Fujisaki et al. demonstrated that exp-NK cells from HD continue to expand in vitro up to 21 days. We chose to harvest the exp-NK cells around day 10 to explore whether additional expansion might occur in vivo after the infusion.10,20 We found that the in vivo expansion of the adoptively transferred exp-NK cells was dependent on the dose of IL2, and persistence of NK cells was demonstrated up to 28 days with IL2 doses similar to those used in our previous human clinical trial utilizing non-exp-NK cells. The exp-NK cells did not only proliferate in vivo in the peripheral blood, but were readily detected in the implanted bone 1 month after infusion. Next, we demonstrated by micro-computed tomography and immunohistochemistry of the implanted hu bone that the exp-NK cell-mediated inhibition of tumor growth was accompanied by preservation of bone architecture and persistence of osteoblasts in mice treated with exp-NK cells. In contrast, control animals experienced considerable bone loss due to increased osteoclastogenesis.
We found that the primary mechanism of exp-NK cell cytolysis was perforin-mediated and not via the death-receptor pathway. Blocking studies of both receptors and ligands identified several interactions critical for killing, including NKG2D, natural cytotoxicity receptors, DNAM-1, CD27, and CD69, suggesting that multiple receptors working via different signaling pathways act in concert to achieve maximum cytolytic activity.18,19,21,22 Flow cytometry of the exp-NK cells showed a marked increase in the expression of the activating natural cytotoxicity receptors, NKp30 and NKp44, and NKG2D, all required for cancer target cell recognition. Other activating molecules with increased expression, such as CD69 and CD70, may have provided co-stimulatory signals to NK cells, while up-regulation of the adhesion molecules CD54 and CD56 enhanced NK:MM cell interactions. Although the cell density of some inhibitory receptors, including CD94, NKG2A, KIR2DL1, and KIR2DL2/3, also increased after expansion, the summation of the inhibitory and activating signals resulted in a significant increase in cytolysis of MM cell lines and primary MM cells. Normal targets, such as phytohemagglutinin-blasts and CD34+ cells, were not affected by the exp-NK cells.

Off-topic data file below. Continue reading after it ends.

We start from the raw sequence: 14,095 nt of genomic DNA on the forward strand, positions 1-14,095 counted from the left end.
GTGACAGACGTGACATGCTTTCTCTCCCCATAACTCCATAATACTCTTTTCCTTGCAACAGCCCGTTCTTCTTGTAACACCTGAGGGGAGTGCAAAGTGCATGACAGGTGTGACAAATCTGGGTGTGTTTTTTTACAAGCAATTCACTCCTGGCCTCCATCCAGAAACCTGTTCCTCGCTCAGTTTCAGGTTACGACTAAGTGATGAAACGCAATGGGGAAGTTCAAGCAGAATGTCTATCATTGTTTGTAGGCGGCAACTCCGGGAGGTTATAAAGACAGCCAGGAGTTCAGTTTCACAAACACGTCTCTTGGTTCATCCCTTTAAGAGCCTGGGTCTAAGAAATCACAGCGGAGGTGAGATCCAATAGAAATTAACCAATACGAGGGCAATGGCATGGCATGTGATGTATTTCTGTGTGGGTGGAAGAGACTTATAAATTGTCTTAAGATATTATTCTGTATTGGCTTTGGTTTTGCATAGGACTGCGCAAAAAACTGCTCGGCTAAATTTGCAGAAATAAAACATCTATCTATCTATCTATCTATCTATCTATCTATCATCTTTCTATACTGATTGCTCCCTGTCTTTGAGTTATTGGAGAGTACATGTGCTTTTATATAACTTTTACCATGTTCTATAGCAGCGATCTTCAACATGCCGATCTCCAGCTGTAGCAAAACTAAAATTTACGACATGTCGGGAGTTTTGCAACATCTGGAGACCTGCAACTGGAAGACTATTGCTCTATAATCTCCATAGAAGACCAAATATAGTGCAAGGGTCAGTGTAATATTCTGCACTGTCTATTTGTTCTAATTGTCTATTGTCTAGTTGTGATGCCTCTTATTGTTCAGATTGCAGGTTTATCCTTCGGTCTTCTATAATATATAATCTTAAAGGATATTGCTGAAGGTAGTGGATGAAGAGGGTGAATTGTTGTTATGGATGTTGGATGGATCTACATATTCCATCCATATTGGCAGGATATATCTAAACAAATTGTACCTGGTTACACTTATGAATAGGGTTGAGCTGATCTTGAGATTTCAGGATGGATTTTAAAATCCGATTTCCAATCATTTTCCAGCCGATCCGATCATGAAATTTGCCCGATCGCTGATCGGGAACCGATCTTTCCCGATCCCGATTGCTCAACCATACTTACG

Optimization of NK-cell doses is critical in cytolytic assays and in dose-response curves in murine studies of adoptive lymphocyte transfer.9,23 It is presently not known which of two approaches, in vitro expansion prior to adoptive transfer or in vivo expansion post-adoptive transfer, is most efficacious. The present data suggest that a combination of ex-vivo expansion of NK cells and in vivo proliferation of the exp-NK cells supported by IL2 administration could be a viable alternative.